When fists started to fly, the students flipped on their camera phones.
They were trying to capture what they have been telling their parents for months: Fighting at High Point High School in Beltsville is out of control.
Footage posted on YouTube this weekend lasting 84 seconds shows a student being sucker-punched Thursday on his way out of the school’s cafeteria. As he runs into a hall, at least three more students jump him. They kick him in the head and chest as shrieks are heard in the background. A crowd of about 150 gathers, but there is no security guard in the shot.
Marcus Smallwood, head of the school’s parent-teacher association, said he was angered but not surprised. For months students have contended that administrators have been downplaying their worries over violence and lax security. The video was an exercise of frustration in the digital age.
“The students felt like they had no way to substantiate their claims, and they wanted their parents to believe them,’’ Smallwood said.
Dozens commented on the video after it was featured on a blog called the Real Prince Georges, which chronicles happenings in Prince George’s County. The YouTube video received more than 2,700 hits before the poster, who has not been identified, removed the video Monday morning. It is not clear whether more than one video had been uploaded.
Such temporary postings are increasingly common among high school students who are looking to avoid getting into trouble, said Edward P. Burroughs III, a school board member who graduated from Crossland High School in Temple Hills last spring. Most are posted on YouTube with unusual user names.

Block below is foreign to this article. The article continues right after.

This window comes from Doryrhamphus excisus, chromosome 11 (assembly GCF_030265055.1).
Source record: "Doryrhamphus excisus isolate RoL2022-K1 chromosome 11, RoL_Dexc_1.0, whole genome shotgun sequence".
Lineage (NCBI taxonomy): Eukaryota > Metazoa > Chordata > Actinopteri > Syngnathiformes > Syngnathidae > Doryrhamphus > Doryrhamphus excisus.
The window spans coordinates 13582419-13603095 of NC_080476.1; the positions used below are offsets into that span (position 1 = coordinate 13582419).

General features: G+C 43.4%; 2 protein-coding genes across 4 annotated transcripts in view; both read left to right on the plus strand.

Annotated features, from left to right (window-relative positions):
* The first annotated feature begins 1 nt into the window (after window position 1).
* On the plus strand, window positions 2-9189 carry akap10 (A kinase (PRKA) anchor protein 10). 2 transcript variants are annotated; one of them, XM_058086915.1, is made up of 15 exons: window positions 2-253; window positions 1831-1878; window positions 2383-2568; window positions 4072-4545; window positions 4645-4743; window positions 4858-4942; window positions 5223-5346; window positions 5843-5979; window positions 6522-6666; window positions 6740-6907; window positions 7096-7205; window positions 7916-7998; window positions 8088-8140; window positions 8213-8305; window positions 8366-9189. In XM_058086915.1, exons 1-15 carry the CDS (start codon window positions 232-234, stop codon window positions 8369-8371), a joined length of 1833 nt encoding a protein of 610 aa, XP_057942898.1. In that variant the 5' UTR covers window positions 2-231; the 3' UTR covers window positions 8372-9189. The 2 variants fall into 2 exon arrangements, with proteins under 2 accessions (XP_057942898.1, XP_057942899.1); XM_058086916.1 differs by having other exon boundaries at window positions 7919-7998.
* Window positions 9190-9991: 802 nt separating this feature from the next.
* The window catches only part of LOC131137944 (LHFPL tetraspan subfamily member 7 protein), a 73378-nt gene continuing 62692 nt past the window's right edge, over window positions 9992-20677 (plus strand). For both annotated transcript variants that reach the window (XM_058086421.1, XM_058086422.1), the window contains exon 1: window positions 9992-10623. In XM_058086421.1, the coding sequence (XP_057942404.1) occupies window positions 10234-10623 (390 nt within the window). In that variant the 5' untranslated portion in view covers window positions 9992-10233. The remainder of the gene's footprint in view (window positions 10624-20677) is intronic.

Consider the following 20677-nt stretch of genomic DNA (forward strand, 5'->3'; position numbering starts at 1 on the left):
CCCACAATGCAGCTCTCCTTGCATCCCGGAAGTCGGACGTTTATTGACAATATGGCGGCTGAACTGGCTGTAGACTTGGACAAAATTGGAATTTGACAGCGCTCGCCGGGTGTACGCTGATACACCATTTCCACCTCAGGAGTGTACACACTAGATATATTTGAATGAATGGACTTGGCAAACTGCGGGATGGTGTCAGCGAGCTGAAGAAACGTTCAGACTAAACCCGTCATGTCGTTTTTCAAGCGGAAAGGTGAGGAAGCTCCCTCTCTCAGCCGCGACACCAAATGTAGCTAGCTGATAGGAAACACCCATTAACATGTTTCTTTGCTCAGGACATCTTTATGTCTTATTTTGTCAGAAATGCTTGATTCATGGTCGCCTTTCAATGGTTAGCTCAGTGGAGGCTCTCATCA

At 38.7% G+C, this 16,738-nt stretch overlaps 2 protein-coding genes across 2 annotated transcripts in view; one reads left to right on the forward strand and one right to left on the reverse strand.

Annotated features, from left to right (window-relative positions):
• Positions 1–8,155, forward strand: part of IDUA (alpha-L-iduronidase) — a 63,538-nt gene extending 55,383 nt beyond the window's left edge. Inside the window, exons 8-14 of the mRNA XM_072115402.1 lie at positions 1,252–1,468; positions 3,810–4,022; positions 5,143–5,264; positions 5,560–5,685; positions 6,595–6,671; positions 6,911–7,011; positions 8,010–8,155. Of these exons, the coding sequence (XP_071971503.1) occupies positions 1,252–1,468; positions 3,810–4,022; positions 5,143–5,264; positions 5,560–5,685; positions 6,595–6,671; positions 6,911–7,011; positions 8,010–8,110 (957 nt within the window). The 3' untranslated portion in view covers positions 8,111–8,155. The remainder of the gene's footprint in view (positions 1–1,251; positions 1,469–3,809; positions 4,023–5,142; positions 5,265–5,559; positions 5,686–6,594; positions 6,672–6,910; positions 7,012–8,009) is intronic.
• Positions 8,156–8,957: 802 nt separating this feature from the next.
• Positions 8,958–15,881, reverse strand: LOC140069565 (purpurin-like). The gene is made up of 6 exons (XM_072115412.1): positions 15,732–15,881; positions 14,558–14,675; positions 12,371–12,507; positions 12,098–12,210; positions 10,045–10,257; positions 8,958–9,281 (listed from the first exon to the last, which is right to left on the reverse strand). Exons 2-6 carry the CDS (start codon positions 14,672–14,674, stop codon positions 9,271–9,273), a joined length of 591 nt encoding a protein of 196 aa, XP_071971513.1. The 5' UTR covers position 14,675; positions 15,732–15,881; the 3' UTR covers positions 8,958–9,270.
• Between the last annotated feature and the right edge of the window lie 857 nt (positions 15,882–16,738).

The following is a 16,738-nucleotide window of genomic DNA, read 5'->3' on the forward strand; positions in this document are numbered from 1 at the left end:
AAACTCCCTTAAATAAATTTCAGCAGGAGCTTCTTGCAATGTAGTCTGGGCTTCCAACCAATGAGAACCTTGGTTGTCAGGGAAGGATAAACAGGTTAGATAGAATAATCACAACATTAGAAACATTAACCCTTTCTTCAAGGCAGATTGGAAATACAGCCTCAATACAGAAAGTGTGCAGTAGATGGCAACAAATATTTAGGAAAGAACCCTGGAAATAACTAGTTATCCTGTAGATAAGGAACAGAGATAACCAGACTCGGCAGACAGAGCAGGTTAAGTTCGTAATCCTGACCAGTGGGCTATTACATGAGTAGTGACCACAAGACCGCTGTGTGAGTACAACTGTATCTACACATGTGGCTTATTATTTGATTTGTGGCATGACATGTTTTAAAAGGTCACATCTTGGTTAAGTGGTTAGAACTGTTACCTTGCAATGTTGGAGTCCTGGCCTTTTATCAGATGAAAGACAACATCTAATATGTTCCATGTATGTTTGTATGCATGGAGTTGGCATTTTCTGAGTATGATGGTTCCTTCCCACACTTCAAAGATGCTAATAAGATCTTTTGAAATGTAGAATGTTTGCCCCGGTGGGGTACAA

It wasn’t clear Monday whether anyone had asked the poster to take it down.
District employees are instructed to encourage students to remove online videos that might embarrass their schools, said Lynn McCawley, a system spokeswoman. Students are also subject to disciplinary action for using cellphones during school hours.
The melee was one of several fights that occurred at the school Thursday, McCawley said. The largest scuffle started during a food fight in the cafeteria, she said. No injuries were reported, and no weapons were found.
Prince George’s police detained five students. Other students might be questioned after police review footage from the 40 surveillance cameras installed in the school, McCawley said. The school also has two on-site investigators, two security assistants and one deputy sheriff.
Those measures have failed to foster a sense of safety among students and parents. Over the past year, administrators have tried to persuade parents that the school is making strong efforts to stem violence.
Superintendent William R. Hite Jr. addressed such concerns as gang beefs and High Point’s 21 percent truancy rate in front of parents at a meeting Wednesday, the night before fights.
“We’re really trying to get a lot of community involvement with this issue,’’ McCawley said. “We are taking it very seriously.’’
Many students, most of whom spoke on the condition of anonymity because they feared retaliation, said they do not think the school’s efforts are enough.
“Something needed to be done, because there is not enough communication about how unsafe the school has become,’’ said Daniel Diasgranados, the freshman class president. “In one day, there were seven fights. It’s all absurd.’’